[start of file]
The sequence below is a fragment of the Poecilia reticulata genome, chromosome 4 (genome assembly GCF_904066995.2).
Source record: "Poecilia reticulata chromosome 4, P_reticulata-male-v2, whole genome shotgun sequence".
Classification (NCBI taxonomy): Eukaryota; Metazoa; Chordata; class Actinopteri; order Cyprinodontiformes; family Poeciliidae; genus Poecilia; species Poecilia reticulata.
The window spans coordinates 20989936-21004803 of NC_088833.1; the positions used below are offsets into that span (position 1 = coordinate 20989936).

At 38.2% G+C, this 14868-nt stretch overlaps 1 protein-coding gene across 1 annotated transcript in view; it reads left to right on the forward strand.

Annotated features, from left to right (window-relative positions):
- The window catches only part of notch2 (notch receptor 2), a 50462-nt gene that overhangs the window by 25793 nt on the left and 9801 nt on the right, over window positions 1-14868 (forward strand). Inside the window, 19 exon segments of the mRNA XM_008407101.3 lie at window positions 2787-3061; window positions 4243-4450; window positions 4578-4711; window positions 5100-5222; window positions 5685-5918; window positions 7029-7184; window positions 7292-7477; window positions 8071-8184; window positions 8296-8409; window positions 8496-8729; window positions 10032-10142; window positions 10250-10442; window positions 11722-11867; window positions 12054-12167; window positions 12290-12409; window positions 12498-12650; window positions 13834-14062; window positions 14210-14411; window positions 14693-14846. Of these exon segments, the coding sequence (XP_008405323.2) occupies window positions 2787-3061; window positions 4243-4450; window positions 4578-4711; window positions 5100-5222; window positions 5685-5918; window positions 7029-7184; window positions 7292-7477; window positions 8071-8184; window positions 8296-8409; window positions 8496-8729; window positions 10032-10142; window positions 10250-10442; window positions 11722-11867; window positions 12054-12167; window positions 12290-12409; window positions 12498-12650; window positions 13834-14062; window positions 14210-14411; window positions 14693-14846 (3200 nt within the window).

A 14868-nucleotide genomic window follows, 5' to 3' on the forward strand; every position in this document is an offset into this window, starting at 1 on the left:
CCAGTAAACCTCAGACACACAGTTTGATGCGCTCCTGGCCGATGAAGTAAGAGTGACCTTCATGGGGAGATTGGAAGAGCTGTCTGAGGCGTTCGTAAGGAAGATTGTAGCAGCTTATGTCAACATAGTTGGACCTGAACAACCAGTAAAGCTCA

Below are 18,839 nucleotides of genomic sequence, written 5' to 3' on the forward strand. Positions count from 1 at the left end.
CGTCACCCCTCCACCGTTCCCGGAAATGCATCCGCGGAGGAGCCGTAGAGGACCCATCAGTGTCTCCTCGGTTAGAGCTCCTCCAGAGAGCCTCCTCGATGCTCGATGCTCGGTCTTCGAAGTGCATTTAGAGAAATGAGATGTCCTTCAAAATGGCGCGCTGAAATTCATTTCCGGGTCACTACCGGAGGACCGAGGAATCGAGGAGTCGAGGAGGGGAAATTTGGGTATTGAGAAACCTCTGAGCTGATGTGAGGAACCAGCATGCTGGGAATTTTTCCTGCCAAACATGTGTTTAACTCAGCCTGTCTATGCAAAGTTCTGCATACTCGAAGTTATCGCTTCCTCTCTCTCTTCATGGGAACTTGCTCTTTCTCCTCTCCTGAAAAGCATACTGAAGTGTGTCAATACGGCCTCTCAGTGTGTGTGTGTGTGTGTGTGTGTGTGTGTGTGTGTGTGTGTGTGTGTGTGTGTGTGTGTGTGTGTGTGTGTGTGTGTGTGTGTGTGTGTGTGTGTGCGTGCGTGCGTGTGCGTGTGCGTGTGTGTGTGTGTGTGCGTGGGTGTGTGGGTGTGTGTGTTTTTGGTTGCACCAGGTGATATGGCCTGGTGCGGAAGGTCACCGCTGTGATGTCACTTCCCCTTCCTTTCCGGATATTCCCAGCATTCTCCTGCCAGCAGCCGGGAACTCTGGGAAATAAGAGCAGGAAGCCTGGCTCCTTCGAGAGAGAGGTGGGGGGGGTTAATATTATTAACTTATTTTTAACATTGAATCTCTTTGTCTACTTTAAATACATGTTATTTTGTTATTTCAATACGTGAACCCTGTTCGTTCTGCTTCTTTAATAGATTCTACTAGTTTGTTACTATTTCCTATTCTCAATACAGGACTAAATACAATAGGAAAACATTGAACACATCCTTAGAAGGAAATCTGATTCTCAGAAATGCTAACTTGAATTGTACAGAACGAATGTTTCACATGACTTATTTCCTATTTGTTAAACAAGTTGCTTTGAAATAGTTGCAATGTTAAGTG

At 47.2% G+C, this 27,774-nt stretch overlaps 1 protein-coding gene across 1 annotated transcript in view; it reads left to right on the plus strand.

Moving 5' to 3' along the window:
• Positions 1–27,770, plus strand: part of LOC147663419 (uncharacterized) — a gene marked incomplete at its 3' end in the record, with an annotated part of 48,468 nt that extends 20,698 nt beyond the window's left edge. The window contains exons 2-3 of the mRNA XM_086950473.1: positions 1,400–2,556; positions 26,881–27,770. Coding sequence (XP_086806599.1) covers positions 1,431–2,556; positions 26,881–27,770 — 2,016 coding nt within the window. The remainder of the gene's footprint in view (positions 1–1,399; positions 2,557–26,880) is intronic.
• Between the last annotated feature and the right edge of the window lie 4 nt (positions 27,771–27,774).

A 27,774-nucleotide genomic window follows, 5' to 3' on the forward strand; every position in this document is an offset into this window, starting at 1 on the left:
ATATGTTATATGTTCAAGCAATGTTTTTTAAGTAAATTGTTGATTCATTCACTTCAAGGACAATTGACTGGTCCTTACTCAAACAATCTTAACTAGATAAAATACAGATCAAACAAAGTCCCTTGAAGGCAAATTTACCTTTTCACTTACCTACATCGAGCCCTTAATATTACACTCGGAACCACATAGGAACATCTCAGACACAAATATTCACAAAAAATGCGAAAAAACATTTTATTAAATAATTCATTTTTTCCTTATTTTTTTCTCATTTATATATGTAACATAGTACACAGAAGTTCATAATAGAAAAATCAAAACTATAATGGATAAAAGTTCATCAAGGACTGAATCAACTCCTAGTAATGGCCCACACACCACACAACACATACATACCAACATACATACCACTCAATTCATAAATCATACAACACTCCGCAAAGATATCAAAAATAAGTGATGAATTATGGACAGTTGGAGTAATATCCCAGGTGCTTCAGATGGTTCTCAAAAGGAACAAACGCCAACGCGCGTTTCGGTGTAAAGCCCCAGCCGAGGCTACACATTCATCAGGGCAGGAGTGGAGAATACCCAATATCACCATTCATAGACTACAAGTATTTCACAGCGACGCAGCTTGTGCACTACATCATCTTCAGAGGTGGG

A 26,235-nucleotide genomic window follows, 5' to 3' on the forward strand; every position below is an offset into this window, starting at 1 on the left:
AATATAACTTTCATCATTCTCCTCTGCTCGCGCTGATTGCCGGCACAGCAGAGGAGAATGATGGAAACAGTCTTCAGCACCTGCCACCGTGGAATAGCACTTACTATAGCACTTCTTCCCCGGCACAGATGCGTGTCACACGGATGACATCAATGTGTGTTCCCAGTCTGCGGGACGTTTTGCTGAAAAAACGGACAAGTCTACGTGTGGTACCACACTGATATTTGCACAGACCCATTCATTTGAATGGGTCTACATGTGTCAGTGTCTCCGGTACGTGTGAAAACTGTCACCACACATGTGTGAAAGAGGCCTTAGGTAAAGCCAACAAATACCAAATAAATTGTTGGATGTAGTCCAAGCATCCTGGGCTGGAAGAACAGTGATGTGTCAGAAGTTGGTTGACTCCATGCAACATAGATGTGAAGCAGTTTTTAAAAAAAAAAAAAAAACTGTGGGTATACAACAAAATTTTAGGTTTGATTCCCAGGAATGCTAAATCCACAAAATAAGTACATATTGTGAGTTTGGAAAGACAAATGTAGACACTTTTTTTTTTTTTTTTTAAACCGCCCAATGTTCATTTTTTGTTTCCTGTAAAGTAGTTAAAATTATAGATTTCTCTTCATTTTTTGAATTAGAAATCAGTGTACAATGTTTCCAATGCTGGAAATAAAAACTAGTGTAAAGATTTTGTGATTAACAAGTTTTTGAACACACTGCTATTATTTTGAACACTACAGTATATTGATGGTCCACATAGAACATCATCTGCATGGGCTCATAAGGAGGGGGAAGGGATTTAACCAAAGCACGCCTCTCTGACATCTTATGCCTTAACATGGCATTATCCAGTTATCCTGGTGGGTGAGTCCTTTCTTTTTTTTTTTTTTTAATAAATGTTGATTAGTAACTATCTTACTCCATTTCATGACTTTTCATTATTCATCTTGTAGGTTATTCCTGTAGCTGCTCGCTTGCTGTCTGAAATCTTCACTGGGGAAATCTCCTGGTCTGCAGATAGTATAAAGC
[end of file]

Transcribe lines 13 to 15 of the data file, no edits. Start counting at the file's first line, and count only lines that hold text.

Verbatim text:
Moving 5' to 3' along the window:
• Positions 1–27,770, plus strand: part of LOC147663419 (uncharacterized) — a gene marked incomplete at its 3' end in the record, with an annotated part of 48,468 nt that extends 20,698 nt beyond the window's left edge. The window contains exons 2-3 of the mRNA XM_086950473.1: positions 1,400–2,556; positions 26,881–27,770. Coding sequence (XP_086806599.1) covers positions 1,431–2,556; positions 26,881–27,770 — 2,016 coding nt within the window. The remainder of the gene's footprint in view (positions 1–1,399; positions 2,557–26,880) is intronic.
• Between the last annotated feature and the right edge of the window lie 4 nt (positions 27,771–27,774).